Combining Environmental Data Using Hierarchical Bayesian Space-Time ModelsEPA Grant Number: R826887
Title: Combining Environmental Data Using Hierarchical Bayesian Space-Time Models
Investigators: Zimmerman, Dale , Cowles, Mary Kathryn
Institution: University of Iowa
EPA Project Officer: Fields, Nigel
Project Period: January 1, 1999 through December 31, 2001
Project Amount: $199,904
RFA: Environmental Statistics (1998) RFA Text | Recipients Lists
Research Category: Environmental Statistics , Health , Ecosystems
Description:Environmental data often come from multiple, disparate sources or consist of subsets which are collected under markedly different conditions in space or time. To obtain the most informative conclusions from the data, it is preferable (and sometimes necessary) to base a statistical analysis upon the combined data from all these sources or subsets. Some specific examples include: grafting environmental time series from different measurement systems to better detect long-term trends; streamflow record reconstruction at a previously ungauged station; and combining data from monitoring networks operated by two different organizations for the purpose of improved prediction of the underlying processes) at unsampled sites and times. The primary objectives of this research are to build useful models for combined environmental space-time data and to develop sound, easy-to-use methods for fitting those models and using them for estimation, prediction, and other inferences regarding the underlying space-time processes).
Approach:We shall develop general, flexible Bayesian hierarchical models suitable for combined space-time data. The models will accommodate spatial and temporal dependence at several scales and non-trivial spatio-temporal interaction. Furthermore, they will be able to deal with the lack of rectangularity in the combined data. We shall fit these models using Markov Chain Monte Carlo (MCMC) methods, treating missing values which arise from 19 combining the data as additional quantities to be estimated. High dimensionality, high correlation among model parameters, and increased uncertainty introduced by missing data all contribute to slow convergence of the MCMC sampler. Consequently, we will investigate several strategies for assessing and accelerating convergence. Model performance and the merits of combining the data will be investigated by simulation. We will make computer code for fitting our models publicly available.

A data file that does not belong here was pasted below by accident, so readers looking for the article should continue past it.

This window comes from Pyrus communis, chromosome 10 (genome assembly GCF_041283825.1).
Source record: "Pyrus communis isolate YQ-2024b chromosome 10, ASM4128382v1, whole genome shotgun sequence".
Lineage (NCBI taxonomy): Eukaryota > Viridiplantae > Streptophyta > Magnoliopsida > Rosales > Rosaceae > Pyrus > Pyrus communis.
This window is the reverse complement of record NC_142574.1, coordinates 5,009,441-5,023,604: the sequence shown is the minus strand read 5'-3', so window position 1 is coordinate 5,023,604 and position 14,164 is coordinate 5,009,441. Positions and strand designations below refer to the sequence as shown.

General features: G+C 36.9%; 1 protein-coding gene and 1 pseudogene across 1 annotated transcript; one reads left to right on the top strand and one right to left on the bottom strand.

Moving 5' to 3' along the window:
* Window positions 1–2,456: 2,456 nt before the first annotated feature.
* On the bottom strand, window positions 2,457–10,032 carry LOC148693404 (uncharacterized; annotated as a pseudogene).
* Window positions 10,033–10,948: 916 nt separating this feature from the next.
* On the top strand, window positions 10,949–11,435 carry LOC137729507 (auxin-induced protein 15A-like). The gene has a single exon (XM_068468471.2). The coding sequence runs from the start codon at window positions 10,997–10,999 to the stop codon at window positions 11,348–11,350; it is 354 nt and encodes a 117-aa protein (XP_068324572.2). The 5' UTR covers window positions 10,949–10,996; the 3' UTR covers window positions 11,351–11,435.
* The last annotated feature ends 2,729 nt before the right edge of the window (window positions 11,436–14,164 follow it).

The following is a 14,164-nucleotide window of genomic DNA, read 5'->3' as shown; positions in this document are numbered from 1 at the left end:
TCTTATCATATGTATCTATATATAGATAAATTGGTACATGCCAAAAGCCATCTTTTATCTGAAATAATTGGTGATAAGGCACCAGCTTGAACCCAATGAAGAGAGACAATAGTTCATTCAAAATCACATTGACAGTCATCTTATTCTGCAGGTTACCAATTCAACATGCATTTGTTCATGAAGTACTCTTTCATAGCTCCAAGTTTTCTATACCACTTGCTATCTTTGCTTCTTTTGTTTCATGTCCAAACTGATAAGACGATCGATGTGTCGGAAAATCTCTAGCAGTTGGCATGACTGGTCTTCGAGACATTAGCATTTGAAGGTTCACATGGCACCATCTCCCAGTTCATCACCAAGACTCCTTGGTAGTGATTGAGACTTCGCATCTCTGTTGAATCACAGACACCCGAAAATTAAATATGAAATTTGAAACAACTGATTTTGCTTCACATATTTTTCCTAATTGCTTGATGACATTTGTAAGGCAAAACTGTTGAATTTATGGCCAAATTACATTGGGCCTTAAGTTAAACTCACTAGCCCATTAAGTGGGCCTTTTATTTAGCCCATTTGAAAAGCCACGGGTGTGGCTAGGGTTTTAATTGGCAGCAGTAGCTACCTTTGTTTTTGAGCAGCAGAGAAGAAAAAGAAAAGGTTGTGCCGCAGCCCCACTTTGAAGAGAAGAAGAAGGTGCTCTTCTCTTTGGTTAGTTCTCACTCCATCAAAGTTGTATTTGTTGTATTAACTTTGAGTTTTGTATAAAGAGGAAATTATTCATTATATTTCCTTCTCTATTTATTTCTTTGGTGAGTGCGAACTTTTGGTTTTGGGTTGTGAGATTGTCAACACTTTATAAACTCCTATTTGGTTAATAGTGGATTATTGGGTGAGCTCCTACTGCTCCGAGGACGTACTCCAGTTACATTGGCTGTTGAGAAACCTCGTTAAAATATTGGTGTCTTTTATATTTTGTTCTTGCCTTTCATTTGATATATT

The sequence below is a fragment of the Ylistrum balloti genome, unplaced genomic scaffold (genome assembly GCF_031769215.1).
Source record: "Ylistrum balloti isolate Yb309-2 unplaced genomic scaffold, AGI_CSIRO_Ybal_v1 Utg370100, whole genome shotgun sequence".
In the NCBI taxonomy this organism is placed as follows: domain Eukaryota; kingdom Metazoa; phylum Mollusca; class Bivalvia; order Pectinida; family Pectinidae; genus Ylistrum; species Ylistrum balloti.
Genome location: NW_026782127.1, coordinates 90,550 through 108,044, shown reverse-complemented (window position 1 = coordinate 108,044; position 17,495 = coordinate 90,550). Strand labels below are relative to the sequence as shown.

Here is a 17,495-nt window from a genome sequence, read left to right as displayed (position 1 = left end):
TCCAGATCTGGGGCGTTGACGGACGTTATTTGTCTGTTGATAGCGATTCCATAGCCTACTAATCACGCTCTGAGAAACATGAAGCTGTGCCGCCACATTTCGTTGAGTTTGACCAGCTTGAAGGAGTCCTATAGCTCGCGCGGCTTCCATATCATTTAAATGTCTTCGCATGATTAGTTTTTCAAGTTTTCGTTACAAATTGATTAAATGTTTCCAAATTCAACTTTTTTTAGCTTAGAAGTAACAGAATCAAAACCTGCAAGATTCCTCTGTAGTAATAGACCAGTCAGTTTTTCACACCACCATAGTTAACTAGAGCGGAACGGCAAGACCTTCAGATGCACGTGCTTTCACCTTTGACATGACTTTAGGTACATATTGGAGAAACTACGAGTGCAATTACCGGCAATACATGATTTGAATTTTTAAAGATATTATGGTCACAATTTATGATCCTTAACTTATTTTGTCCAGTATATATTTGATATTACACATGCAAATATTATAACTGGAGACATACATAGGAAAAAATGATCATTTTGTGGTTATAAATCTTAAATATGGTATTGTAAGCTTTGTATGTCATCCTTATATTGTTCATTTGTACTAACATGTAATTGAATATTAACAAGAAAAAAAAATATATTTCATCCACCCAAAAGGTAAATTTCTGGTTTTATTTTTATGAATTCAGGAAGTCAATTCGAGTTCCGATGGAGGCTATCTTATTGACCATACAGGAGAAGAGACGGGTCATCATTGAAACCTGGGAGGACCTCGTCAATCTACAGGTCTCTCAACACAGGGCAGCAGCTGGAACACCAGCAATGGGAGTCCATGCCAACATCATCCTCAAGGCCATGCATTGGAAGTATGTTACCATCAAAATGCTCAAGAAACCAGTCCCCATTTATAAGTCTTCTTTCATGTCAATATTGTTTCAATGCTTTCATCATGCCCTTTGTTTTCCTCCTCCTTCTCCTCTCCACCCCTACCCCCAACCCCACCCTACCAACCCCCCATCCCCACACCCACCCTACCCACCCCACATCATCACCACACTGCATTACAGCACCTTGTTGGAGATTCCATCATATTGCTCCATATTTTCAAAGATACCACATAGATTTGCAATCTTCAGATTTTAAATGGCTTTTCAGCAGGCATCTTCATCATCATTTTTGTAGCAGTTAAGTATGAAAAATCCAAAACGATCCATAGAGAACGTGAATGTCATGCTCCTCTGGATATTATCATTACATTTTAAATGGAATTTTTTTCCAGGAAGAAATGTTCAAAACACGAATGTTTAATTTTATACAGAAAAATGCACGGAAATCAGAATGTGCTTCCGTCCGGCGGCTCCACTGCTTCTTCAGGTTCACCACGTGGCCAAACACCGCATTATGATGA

Expected Results:The main result of the research will be the provision of a convenient method for users of environmental data drawn from disparate sources to carry out more efficient estimation and prediction than is possible from separate analyses of the data components. Clearly, those risk assessment procedures which rely on accurate characterizations and projections of an environmental variable across space and time stand to benefit. For example, our approach should make possible more rapid detection of global or local climate change or other kinds of environmental change and may also serve to reduce the cost of present and future environmental monitoring programs.
Publications and Presentations:Publications have been submitted on this project: View all 16 publications for this project
Journal Articles:Journal Articles have been submitted on this project: View all 5 journal articles for this project
Supplemental Keywords:Monte Carlo methods, trends, streamflow, prediction, RFA, Economic, Social, & Behavioral Science Research Program, Ecosystem Protection/Environmental Exposure & Risk, Ecosystem/Assessment/Indicators, Ecological Effects - Environmental Exposure & Risk, Environmental Statistics, hierarchical Bayesian space-time models, risk assessment, Bayesian space-time model, co-pollutant effects, global environmental data, simulation studies, prediction, streamflow, statistical models, combined data, data analysis, spatial-temporal methods, data models, global warming, innovative statistical models
Progress and Final Reports:1999 Progress Report
2000 Progress Report